Watching a show for the portrayal of an activity has been a bit of a crapshoot in recent years for anime. Just ask anyone who watched Kids on the Slope for the jazz how they feel about it now (Note: Apparently, the last episode of Slope restored everyone's faith in the show, but I wouldn't know since I'm not watching). If the cast is predominantly cute girls, odds are that the show won’t treat its subject matter as anything more than furniture in the background. Manga covers all sorts of interesting niches such as gambling and competitive eating, but the only ones getting an anime are the ones with character designs that would look good printed on a body pillow.
It makes a lot of sense that Saki, a manga about a bunch of cute high school girls playing mahjong, was adapted for an anime. Saki's style of mahjong is fairly absurd, closer to Legend of Koizumi than some of the more technical matches of Akagi, yet it manages to deliver the drama any good sports manga aims for. Saki wasn’t by any means an exceptional depiction of competitive mahjong as it often lapses into typical otaku-pandering inanity, but it did what few shows in the Cute Girls Doing Things genre are willing to do and that is keeping the focus on the central activity without treating it as a gimmick. Saki was enjoyable enough for me to dedicate some time in this busy Spring season to its spin-off Saki: Episode of Side-A, but now I find myself falling in love with this new show.
Side-A opens with a group of friends bonding through mahjong only to part ways after registering to different schools or moving to a new town. Their mahjong club folds after the instructor is scouted to play professionally. That could have been the end of the story until former club member Nodoka Haramura's old childhood friends see her winning a mahjong tournament on television. After the world’s shortest existential crisis, Shizuno Takakamo is fired up with the drive to reform the gang and meet Nodoka again through competitive mahjong. Even though no real mahjong is featured until the third episode, the story sprints through its set-up before anyone can complain. Chronologically speaking, the first two and a half episodes of Side-A cover the entire 25-episode run of the original Saki series right to the point where the inter-high national mahjong tournament in Tokyo begins.
The amount of focus and restraint in direction shown by Side-A is remarkable after sitting through the excess that burdened the pacing of Saki. The spin-off starts fresh without any need to dwell on the dead weight from Saki. It's a much sleeker show that occasionally feels like it could rocket off the rails at the speed it goes through matches and character interactions. Side-A still employs the same director and writer of the original TV show, so it may simply be that Saki author Ritz Kobayashi has refined her storytelling abilities. Whatever the case may be, the new direction has been doing wonders in keeping my interest.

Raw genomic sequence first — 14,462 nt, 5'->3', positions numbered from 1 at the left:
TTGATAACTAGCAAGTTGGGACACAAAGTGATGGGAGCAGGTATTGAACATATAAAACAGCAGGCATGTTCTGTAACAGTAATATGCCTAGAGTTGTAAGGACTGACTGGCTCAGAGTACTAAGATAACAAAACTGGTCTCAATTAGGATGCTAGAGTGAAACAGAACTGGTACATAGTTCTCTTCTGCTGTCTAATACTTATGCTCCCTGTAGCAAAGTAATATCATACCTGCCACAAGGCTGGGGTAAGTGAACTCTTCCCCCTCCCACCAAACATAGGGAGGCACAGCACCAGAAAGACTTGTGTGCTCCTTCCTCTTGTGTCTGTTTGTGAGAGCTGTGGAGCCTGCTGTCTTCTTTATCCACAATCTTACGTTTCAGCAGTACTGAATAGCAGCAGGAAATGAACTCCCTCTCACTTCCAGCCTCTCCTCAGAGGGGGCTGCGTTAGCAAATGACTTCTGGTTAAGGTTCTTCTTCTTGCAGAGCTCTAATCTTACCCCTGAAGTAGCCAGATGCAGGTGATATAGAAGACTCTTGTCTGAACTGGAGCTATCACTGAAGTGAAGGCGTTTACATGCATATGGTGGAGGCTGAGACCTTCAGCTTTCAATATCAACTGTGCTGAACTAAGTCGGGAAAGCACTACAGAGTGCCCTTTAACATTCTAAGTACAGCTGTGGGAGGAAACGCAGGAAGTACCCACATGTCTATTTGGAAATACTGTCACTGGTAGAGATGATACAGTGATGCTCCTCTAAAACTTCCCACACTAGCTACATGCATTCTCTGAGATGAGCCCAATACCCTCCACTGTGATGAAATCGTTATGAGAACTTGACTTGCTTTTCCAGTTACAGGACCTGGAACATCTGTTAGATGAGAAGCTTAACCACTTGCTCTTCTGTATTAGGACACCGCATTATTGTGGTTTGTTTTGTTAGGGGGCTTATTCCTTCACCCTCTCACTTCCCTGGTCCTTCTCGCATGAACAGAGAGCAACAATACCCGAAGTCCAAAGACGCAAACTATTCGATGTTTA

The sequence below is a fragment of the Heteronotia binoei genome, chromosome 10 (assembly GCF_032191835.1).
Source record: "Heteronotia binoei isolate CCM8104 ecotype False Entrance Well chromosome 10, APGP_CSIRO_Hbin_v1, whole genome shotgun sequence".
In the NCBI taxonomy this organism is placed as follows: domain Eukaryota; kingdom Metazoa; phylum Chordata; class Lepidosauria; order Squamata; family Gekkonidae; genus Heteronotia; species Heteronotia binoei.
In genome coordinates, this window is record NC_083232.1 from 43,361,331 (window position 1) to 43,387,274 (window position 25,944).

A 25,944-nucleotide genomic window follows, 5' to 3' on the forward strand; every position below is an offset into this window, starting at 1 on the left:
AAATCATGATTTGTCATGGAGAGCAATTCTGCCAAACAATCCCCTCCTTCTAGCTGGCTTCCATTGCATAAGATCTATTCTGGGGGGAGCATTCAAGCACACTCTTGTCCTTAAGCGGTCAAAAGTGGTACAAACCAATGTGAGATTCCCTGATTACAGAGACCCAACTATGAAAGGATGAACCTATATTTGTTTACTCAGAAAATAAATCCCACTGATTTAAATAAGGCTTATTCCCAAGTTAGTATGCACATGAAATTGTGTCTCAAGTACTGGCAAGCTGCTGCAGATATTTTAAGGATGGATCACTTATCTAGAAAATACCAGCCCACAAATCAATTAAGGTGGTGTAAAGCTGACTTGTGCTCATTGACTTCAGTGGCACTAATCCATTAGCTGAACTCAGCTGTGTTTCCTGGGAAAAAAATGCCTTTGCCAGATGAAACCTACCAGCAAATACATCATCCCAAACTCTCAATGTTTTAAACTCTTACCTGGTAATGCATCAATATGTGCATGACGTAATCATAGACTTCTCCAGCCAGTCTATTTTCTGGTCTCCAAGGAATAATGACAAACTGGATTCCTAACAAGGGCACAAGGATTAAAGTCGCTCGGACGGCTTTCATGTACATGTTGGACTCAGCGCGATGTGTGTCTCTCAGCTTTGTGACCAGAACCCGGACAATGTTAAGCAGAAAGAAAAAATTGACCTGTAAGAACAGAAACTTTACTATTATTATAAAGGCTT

At the risk of alienating fans of the original series, Side-A dials the yuri undertones all the way down to “Wholesome Friendship” level. Put away the fact that the main character only wears a track jacket with nothing under it, and it’s easier to see that most of the sexuality is gone from the show. Saki’s popularity has gravitated around the concept of Superhuman Lesbians Playing Mahjong, so without the yuri factor, the principle gimmick is seeing the crazy powers each member of Saki’s enormous cast brings to the mahjong table. The image of mahjong beasts wailing on each other for huge point sums while the cosmos swirls around them is what has stayed with me after watching Saki.
I was concerned that Saki’s charm would be lost by turning attention to a weaker school, Achiga Girl’s Academy, but watching them try to survive while surrounded by other monster players has made for a far more compelling story. The Achiga team do have their own set of quirks in playing style, but none of them compare to players that can read a full turn into the future or derive power from the cycle of the moon. Even without the magical mahjong play of the previous cast, the girls from Achiga are endearing in their own right as underdogs walking alongside giants. Side-A sets the tone for the remainder of the show at the end of episode 3 when Saki herself walks past the Achiga team, rattling everyone’s nerves with her unrestrained power level.
What has followed since has been pure hype: actual mahjong being played, protagonists choking and losing half the teams’ points, Shizuno showing why she is the clutchest character in the series, Saki cameos out of nowhere, and most importantly, the long-awaited arrival of the most powerful character in the series, Saki’s older sister Teru. Like most things I’m interested in, the show comes with a list of prerequisites; basic knowledge of Japanese Mahjong, familiarity with the Saki manga or television show, and a tolerance for gratuitous bare thigh action helps to understand why I’m losing my composure over girls dropping tiles. I wholeheartedly recommend getting into the game of mahjong, but Saki is a tough sell outside of "Hey, check out this ridiculous show". The outlook for the next half of Side-A looks great if the payoff for years of foreshadowing lies in the next couple of episodes. Of all the anime this season, Side-A has come up from behind as my most anticipated show of the week.
Saki Episode of Side-A is now streaming on Crunchyroll.